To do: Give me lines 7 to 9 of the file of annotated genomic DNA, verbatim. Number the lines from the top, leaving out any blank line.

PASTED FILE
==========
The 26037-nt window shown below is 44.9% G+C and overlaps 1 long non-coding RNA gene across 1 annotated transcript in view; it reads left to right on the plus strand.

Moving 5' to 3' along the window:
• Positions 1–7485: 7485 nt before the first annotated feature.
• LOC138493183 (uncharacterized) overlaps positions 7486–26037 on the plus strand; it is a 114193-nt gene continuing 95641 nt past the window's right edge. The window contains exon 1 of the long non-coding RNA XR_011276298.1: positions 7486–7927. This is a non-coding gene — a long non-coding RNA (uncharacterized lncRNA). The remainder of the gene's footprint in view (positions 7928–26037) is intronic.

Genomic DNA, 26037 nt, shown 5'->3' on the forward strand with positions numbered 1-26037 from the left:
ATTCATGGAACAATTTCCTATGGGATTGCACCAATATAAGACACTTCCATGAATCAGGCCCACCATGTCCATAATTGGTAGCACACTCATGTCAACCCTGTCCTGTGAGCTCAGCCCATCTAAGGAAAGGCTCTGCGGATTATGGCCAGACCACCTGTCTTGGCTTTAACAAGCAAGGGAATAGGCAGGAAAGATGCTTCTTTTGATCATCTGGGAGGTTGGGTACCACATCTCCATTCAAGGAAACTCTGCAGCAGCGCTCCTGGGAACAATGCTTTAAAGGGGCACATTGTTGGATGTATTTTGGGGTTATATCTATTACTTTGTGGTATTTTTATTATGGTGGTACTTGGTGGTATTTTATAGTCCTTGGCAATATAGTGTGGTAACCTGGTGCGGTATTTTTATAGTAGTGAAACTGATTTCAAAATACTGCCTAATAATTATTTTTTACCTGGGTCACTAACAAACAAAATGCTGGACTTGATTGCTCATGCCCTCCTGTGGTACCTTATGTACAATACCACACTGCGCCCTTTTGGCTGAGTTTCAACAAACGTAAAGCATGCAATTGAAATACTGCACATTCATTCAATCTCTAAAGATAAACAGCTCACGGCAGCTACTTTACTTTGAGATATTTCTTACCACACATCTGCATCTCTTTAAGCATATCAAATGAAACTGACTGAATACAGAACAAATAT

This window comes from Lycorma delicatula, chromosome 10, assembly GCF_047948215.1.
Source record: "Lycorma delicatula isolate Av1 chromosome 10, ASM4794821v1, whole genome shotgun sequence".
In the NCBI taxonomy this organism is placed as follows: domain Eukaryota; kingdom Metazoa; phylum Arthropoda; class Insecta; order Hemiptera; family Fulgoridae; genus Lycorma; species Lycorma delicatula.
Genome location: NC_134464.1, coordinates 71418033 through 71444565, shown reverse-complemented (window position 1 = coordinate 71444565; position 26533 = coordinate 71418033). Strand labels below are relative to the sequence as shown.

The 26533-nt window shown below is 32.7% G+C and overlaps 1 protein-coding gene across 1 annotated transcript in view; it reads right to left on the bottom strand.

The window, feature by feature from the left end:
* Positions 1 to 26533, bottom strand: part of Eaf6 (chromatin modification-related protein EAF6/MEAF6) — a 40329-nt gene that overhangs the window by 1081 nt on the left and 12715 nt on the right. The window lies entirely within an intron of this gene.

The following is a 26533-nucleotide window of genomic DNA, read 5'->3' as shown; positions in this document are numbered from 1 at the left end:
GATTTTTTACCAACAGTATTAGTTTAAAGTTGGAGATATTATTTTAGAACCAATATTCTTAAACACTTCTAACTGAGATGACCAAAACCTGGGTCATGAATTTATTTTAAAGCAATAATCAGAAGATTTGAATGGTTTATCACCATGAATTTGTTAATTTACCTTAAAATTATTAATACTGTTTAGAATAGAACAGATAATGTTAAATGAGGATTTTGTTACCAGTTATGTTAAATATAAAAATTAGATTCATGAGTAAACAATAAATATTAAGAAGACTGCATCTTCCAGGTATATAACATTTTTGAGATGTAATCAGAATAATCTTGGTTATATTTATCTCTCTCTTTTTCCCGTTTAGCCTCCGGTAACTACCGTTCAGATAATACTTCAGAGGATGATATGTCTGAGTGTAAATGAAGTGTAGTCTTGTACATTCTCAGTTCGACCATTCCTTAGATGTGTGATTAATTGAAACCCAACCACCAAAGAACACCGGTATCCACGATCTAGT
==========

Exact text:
This window comes from Lycorma delicatula, chromosome 10, assembly GCF_047948215.1.
Source record: "Lycorma delicatula isolate Av1 chromosome 10, ASM4794821v1, whole genome shotgun sequence".
In the NCBI taxonomy this organism is placed as follows: domain Eukaryota; kingdom Metazoa; phylum Arthropoda; class Insecta; order Hemiptera; family Fulgoridae; genus Lycorma; species Lycorma delicatula.